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Pardon? - The art of good wishes

Pardon? - The art of good wishes

Our language expert Emma-Jane Lee once more steps into the fray, this time discovering the art of good wishes…

french-language-help-tips-phrasesToday, I’ve got a few bon mots and a few ideas for bon usage at the bon moment for those of you who are bon chic, bon genre. Some of these good words are interesting and amusing to hear, especially when you really think about how many the French have. There really are a lot of bon-bons!
Nobody would compare the French to the Americans, or confuse the French with a ‘Hallmark’ nation who send cards and greetings for all manner of situations, yet there are a surprising number of wishes and greetings in French that don’t really exist in the same form in English. ‘Have a nice day’ seems chirpily American, but bonne journée is roughly the same.

Despite the usual French greetings for times of day, such as bonjour and bonsoir, it’s often foxing to the English-speaking world as to why sometimes French people will greet you with a bonsoir and give you the same bonsoir at the end of the conversation too, rather than the bonne soirée you might expect. The answer is fairly simple: if there is enough evening left to enjoy, you say bon soirée and if there is not, and you’re on your way home to go to bed, you say bonsoir again.

Coming from a world where I muttered ‘morning’ to anyone and everyone, it seemed a bit strange that the same thing didn’t seem to exist in France. It always seemed to be bonjour. Having never heard the equivalent bonne matinée, I’d assumed it didn’t exist until I heard the parents dropping their children off for collège on Wednesdays. Wish someone a bonne matinée if they are only doing something for the morning and you’ll see them again to wish them a good day or good evening.


There are lots of phrases that I really like for various wishes and positivity. The French more rarely say bonne chance for ‘good luck’ but are more likely to say bon courage. Like in the theatre where we might wish someone ‘break a leg’ because it’s considered bad luck to say ‘good luck’, it’s similar for some superstitious people in France, and so you’ll more likely hear bon courage which sounds a little strange to my English ear. Good courage.

I also like bonne continuation which also has no real literal translation into English. It’s the kind of thing you might say to encourage someone to keep going, or keep doing what they’re doing. It’s the kind of thing I might have written on a school report in my former years. It’s also great as a replacement for ‘all the best’ or ‘best wishes’ or ‘good luck for the future’ which are the kind of things you find yourself writing in people’s cards for leaving or moving house or going somewhere new. But you can also use it in the short-term if you’re saying ‘have a good time’ as it can mean ‘enjoy the rest of your...’ so bonne continuation is a good one for all kinds of situations where you want to say something a little French.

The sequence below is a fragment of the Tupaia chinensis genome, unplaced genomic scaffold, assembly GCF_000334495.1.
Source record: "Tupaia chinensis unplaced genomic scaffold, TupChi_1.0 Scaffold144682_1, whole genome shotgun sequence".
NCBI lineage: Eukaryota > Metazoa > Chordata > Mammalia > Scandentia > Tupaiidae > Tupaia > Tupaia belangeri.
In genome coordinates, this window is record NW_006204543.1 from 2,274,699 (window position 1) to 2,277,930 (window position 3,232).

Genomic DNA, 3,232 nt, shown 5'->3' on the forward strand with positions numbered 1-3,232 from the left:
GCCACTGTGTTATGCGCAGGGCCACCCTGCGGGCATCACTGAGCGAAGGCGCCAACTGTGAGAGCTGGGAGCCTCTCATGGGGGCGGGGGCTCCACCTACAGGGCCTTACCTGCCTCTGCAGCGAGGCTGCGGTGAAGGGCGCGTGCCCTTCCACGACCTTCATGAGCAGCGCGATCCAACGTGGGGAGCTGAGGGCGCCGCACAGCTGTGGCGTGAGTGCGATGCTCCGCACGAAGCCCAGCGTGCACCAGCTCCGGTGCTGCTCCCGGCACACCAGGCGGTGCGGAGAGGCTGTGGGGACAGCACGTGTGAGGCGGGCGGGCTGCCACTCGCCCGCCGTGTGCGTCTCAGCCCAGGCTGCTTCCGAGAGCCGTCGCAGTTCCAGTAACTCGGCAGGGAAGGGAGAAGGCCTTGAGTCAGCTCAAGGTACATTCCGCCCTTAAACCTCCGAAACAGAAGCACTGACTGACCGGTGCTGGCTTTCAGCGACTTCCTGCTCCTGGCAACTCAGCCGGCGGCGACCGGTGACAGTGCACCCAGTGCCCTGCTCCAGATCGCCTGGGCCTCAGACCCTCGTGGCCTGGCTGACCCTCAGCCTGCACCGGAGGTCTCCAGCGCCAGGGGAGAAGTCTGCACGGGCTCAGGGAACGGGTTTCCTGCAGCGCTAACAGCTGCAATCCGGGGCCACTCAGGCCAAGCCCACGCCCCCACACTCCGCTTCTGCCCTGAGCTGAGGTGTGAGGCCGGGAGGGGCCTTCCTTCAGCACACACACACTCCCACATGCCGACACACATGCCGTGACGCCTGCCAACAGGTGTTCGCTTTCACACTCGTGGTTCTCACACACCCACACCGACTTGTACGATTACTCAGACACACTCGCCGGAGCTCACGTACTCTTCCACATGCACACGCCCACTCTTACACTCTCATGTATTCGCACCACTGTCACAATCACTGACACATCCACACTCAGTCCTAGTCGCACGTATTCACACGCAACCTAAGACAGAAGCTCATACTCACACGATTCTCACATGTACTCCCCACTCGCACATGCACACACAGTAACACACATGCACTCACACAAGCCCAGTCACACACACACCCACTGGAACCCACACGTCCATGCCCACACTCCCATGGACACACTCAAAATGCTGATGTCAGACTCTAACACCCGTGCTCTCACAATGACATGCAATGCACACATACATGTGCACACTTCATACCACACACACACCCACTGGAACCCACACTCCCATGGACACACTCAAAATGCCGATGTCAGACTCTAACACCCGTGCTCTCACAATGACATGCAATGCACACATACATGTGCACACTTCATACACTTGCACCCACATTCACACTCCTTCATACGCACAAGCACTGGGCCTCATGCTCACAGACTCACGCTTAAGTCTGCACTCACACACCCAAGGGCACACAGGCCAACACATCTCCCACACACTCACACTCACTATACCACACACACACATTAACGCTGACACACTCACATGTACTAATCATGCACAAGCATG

At this time of year, you’ll need a few more bons and bonnes to get you through the festive season. Usually, it’s a joyous Christmas, joyeux Noël, and bonne année, a good New Year. You can also say bonnes fêtes which means ‘happy holidays’. You can also give someone your best wishes, meilleurs voeux or congratulations, félicitations

If you’re invited round for Christmas drinks or apéritifs, you might want to cheer someone’s health by saying à votre santé which is the same as ‘good health’. Sometimes this is just reduced to santé or even the very cosmopolitan ‘Tchin, tchin’, introduced by French soldiers returning from China.
Perhaps if your hosts have a birthday around this time of year, as I do, you might get an opportunity to say bon anniversaire or joyeux anniversaire. Both are acceptable, but only joyeux anniversaire fits into the rhythm of the very famous Happy Birthday song, so if you have to sing, you’ll be wishing someone a ‘joyous birthday’. And, by the time we get round to Easter, it’s joyeuses Pâques as well.

Should somebody be ill, you’ll find a ‘bon’ for that as well. Bon rétablissement or prompt rétablissement mean ‘get well soon’, or you could also say guéris vite which means ‘heal quickly’.

Of course, there many other bons to help ease your way through social situations. From the very famous bon appetit and bonne voyage to the almost-English bon weekend (or une bonne fin de semaine if you want to be very French) you will find life a lot more pleasant with all of these bon-bons!



Emma is a jack-of-all-language-trades, writing English textbooks, translating, marking exam scripts and teaching languages. She lives near
La Rochefoucauld with her growing menagerie. See